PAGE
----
The Amhara and the Tigrinya, indigenous peoples of ETHIOPIA, make up the group commonly known as Abyssinians. Both the Amhara and the Tigrinya are descendants of the founders of the ancient kingdom of AKSUM, and both speak Semitic languages. Originally based in the Ethiopian highlands, the Amhara gradually spread out to settle a large area of central Ethiopia. The Tigrinya live mainly in Tigre province and ERITREA. Largely agricultural, both peoples cultivate crops and, to a lesser extent, raise livestock.
Over the centuries the Amhara have dominated the region politically and their culture has spread to neighboring peoples. Most Amhara are followers of Monophysite Christianity, the religion of the old Aksumite kingdom that holds that Jesus Christ is solely divine and not human in nature. Contact with the Amhara has led some Islamic inhabitants of the Ethiopian highlands to adopt Christian customs.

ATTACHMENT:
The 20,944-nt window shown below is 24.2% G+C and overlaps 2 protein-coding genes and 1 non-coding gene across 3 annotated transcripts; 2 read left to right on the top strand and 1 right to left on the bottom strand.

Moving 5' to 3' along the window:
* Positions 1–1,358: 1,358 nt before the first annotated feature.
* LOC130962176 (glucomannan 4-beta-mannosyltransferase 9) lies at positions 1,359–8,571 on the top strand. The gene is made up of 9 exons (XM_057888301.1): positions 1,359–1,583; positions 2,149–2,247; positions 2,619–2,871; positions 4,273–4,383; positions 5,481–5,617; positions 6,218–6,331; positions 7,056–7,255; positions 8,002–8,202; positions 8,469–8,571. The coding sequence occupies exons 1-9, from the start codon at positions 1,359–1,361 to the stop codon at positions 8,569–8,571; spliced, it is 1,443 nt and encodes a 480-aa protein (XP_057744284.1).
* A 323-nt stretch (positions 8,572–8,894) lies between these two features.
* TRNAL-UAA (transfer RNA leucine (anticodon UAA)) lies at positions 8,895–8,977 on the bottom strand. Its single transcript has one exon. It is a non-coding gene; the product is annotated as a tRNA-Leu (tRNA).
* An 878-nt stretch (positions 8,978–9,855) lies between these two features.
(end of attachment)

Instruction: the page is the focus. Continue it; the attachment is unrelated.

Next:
Until modern times, a continuous line of Amhara royalty ruled Ethiopia. These rulers considered themselves to be descendants of Menilek I, who was said to be the son of King Solomon of Jerusalem and the queen of Sheba. The last Ethiopian emperor of this dynasty, HAILE SELASSIE I, was overthrown in 1974. (See also Christianity in Africa.)